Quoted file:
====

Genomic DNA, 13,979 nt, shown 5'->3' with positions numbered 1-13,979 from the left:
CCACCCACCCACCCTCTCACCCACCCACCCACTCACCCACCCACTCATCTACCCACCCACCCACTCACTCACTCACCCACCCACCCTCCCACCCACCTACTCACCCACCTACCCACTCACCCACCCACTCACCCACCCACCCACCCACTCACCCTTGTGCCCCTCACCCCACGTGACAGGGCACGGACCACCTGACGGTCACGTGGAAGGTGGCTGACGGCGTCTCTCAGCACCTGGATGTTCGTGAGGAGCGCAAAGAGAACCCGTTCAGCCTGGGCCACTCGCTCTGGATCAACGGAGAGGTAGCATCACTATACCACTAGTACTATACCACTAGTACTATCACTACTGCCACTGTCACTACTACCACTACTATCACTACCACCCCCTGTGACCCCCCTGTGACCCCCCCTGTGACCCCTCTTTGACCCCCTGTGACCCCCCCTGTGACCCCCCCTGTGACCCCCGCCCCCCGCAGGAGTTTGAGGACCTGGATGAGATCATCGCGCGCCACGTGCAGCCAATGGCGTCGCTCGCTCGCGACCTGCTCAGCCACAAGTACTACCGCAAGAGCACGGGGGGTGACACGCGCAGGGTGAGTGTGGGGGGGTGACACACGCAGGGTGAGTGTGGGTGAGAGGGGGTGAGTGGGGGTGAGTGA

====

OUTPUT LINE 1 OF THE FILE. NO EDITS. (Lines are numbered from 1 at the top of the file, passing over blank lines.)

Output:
Genomic DNA, 13,979 nt, shown 5'->3' with positions numbered 1-13,979 from the left: